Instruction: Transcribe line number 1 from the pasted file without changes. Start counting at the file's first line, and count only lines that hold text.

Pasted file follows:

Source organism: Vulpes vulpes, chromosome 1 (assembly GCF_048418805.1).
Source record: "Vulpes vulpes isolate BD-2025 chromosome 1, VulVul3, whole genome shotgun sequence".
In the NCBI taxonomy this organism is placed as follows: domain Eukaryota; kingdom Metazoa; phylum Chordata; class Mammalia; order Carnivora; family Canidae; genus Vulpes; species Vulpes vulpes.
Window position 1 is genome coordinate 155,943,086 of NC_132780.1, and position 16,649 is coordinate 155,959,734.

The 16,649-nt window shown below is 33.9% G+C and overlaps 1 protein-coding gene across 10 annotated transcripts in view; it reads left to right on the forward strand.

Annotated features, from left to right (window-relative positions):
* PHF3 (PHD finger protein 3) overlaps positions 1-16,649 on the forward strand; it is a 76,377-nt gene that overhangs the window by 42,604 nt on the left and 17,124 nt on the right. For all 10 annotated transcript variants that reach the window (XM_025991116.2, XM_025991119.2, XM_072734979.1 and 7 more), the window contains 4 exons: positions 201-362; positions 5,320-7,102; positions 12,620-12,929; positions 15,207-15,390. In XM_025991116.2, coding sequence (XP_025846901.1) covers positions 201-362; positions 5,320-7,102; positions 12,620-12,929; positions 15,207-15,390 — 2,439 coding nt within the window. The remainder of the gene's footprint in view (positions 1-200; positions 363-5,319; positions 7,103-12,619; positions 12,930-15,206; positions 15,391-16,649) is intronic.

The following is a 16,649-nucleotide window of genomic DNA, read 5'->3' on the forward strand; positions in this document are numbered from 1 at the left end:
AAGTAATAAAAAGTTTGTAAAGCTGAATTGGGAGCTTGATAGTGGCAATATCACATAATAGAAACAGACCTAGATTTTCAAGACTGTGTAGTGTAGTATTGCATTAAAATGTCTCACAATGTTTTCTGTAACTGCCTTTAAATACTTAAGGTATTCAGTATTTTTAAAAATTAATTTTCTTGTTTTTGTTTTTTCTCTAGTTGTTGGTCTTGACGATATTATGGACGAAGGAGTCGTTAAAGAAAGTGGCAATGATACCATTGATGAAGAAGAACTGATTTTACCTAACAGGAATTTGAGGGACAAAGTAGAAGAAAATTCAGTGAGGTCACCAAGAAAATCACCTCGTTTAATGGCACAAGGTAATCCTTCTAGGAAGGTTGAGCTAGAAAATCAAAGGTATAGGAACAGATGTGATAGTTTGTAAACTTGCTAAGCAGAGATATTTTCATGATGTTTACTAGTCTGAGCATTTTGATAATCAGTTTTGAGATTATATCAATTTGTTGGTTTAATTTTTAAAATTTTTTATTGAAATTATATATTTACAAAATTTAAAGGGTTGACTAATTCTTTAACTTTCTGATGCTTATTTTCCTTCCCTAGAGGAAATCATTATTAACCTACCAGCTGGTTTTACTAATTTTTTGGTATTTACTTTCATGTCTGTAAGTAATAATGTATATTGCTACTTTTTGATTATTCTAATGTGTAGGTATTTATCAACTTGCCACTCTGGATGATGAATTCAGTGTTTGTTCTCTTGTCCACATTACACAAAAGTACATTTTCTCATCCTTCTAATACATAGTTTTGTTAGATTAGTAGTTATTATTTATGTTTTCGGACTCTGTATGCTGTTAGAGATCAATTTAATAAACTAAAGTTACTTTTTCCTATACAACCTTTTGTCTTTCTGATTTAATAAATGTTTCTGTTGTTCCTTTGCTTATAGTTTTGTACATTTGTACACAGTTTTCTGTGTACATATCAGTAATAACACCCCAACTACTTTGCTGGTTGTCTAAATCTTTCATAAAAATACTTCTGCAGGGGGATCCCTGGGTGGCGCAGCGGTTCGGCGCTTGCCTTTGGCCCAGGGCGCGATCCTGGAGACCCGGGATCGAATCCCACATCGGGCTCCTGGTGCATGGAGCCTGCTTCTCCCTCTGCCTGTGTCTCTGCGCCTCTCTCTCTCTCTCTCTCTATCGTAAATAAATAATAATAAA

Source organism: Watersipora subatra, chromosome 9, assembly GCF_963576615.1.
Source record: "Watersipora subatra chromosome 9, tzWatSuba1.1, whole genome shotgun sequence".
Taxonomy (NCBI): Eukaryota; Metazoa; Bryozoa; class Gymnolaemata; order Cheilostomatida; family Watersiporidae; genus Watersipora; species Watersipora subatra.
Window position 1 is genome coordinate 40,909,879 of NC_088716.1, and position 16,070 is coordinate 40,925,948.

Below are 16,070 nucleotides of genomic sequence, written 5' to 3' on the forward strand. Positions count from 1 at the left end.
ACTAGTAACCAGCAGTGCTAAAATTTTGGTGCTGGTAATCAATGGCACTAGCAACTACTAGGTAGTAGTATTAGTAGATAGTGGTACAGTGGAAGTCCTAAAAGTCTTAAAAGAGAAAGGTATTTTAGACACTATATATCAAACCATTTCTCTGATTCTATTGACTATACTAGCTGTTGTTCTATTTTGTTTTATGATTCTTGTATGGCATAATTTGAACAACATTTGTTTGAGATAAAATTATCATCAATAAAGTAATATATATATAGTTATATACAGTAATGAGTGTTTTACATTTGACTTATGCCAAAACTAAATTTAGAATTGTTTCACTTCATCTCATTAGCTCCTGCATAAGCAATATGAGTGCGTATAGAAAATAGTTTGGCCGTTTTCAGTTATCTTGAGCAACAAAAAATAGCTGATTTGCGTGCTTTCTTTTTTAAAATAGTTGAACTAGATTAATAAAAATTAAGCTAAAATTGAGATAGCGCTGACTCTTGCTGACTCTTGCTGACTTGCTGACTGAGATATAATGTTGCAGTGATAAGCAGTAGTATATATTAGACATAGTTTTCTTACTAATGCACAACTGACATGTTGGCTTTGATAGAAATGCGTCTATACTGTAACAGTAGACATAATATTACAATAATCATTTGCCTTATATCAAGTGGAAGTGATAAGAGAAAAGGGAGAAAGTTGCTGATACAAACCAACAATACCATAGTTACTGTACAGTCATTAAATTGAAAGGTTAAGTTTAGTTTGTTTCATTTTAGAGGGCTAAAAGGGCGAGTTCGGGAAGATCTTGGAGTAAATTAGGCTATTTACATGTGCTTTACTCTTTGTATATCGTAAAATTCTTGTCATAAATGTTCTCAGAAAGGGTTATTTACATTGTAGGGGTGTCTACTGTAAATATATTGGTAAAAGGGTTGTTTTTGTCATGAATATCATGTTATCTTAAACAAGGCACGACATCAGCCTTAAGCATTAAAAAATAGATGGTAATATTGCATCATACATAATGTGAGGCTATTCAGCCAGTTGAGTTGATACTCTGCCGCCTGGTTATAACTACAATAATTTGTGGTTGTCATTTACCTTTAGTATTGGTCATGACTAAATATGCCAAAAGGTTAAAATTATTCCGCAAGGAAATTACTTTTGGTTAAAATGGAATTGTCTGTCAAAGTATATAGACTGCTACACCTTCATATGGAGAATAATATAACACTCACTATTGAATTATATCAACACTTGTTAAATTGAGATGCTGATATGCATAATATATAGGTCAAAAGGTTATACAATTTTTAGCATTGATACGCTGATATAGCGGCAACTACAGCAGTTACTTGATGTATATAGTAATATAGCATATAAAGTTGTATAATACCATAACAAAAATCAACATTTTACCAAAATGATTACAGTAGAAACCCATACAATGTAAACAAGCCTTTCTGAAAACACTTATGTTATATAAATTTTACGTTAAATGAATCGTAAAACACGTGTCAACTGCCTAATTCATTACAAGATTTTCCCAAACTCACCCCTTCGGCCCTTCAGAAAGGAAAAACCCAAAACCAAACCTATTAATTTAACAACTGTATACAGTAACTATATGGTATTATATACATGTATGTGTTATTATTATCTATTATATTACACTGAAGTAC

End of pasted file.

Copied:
Source organism: Vulpes vulpes, chromosome 1 (assembly GCF_048418805.1).